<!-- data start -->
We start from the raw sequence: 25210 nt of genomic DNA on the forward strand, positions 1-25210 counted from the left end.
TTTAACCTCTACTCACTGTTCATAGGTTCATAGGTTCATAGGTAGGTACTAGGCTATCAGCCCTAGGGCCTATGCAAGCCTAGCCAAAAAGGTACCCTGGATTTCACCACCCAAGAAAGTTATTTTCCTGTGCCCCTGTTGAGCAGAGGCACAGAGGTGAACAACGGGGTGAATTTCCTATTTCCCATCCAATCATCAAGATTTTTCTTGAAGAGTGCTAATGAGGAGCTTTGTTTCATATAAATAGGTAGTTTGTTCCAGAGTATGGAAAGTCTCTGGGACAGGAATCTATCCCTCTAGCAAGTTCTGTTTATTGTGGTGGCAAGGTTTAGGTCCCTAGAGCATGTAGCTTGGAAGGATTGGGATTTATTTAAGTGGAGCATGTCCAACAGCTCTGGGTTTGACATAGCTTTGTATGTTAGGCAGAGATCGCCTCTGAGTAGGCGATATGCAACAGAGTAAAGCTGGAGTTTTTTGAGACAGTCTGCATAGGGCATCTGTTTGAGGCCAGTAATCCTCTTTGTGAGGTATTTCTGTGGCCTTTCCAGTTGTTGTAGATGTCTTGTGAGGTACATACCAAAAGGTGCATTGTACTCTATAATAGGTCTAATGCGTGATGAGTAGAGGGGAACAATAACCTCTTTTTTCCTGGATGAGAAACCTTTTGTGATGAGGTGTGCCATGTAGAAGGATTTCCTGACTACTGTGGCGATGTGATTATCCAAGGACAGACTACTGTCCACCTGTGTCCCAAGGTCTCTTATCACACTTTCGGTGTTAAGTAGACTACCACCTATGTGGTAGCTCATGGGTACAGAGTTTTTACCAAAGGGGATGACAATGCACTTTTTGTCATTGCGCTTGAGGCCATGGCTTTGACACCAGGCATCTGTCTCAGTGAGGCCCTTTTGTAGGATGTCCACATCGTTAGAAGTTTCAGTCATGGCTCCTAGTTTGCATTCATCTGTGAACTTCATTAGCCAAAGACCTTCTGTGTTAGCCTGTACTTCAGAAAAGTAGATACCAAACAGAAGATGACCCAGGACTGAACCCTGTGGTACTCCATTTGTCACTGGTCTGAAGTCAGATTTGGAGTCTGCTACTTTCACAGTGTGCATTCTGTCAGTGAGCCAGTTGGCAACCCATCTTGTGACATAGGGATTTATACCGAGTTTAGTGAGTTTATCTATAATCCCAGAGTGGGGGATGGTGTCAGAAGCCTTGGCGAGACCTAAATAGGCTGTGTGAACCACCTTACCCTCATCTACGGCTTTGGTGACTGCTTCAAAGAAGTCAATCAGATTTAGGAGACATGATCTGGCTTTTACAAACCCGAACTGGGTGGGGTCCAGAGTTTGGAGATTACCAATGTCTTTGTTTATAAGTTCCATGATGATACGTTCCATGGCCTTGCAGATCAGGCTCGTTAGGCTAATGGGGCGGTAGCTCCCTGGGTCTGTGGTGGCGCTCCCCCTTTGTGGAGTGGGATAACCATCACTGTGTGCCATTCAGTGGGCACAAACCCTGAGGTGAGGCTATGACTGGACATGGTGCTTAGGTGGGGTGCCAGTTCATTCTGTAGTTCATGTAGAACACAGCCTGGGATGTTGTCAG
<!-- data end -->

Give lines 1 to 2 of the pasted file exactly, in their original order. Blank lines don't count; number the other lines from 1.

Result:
We start from the raw sequence: 25210 nt of genomic DNA on the forward strand, positions 1-25210 counted from the left end.
TTTAACCTCTACTCACTGTTCATAGGTTCATAGGTTCATAGGTAGGTACTAGGCTATCAGCCCTAGGGCCTATGCAAGCCTAGCCAAAAAGGTACCCTGGATTTCACCACCCAAGAAAGTTATTTTCCTGTGCCCCTGTTGAGCAGAGGCACAGAGGTGAACAACGGGGTGAATTTCCTATTTCCCATCCAATCATCAAGATTTTTCTTGAAGAGTGCTAATGAGGAGCTTTGTTTCATATAAATAGGTAGTTTGTTCCAGAGTATGGAAAGTCTCTGGGACAGGAATCTATCCCTCTAGCAAGTTCTGTTTATTGTGGTGGCAAGGTTTAGGTCCCTAGAGCATGTAGCTTGGAAGGATTGGGATTTATTTAAGTGGAGCATGTCCAACAGCTCTGGGTTTGACATAGCTTTGTATGTTAGGCAGAGATCGCCTCTGAGTAGGCGATATGCAACAGAGTAAAGCTGGAGTTTTTTGAGACAGTCTGCATAGGGCATCTGTTTGAGGCCAGTAATCCTCTTTGTGAGGTATTTCTGTGGCCTTTCCAGTTGTTGTAGATGTCTTGTGAGGTACATACCAAAAGGTGCATTGTACTCTATAATAGGTCTAATGCGTGATGAGTAGAGGGGAACAATAACCTCTTTTTTCCTGGATGAGAAACCTTTTGTGATGAGGTGTGCCATGTAGAAGGATTTCCTGACTACTGTGGCGATGTGATTATCCAAGGACAGACTACTGTCCACCTGTGTCCCAAGGTCTCTTATCACACTTTCGGTGTTAAGTAGACTACCACCTATGTGGTAGCTCATGGGTACAGAGTTTTTACCAAAGGGGATGACAATGCACTTTTTGTCATTGCGCTTGAGGCCATGGCTTTGACACCAGGCATCTGTCTCAGTGAGGCCCTTTTGTAGGATGTCCACATCGTTAGAAGTTTCAGTCATGGCTCCTAGTTTGCATTCATCTGTGAACTTCATTAGCCAAAGACCTTCTGTGTTAGCCTGTACTTCAGAAAAGTAGATACCAAACAGAAGATGACCCAGGACTGAACCCTGTGGTACTCCATTTGTCACTGGTCTGAAGTCAGATTTGGAGTCTGCTACTTTCACAGTGTGCATTCTGTCAGTGAGCCAGTTGGCAACCCATCTTGTGACATAGGGATTTATACCGAGTTTAGTGAGTTTATCTATAATCCCAGAGTGGGGGATGGTGTCAGAAGCCTTGGCGAGACCTAAATAGGCTGTGTGAACCACCTTACCCTCATCTACGGCTTTGGTGACTGCTTCAAAGAAGTCAATCAGATTTAGGAGACATGATCTGGCTTTTACAAACCCGAACTGGGTGGGGTCCAGAGTTTGGAGATTACCAATGTCTTTGTTTATAAGTTCCATGATGATACGTTCCATGGCCTTGCAGATCAGGCTCGTTAGGCTAATGGGGCGGTAGCTCCCTGGGTCTGTGGTGGCGCTCCCCCTTTGTGGAGTGGGATAACCATCACTGTGTGCCATTCAGTGGGCACAAACCCTGAGGTGAGGCTATGACTGGACATGGTGCTTAGGTGGGGTGCCAGTTCATTCTGTAGTTCATGTAGAACACAGCCTGGGATGTTGTCAG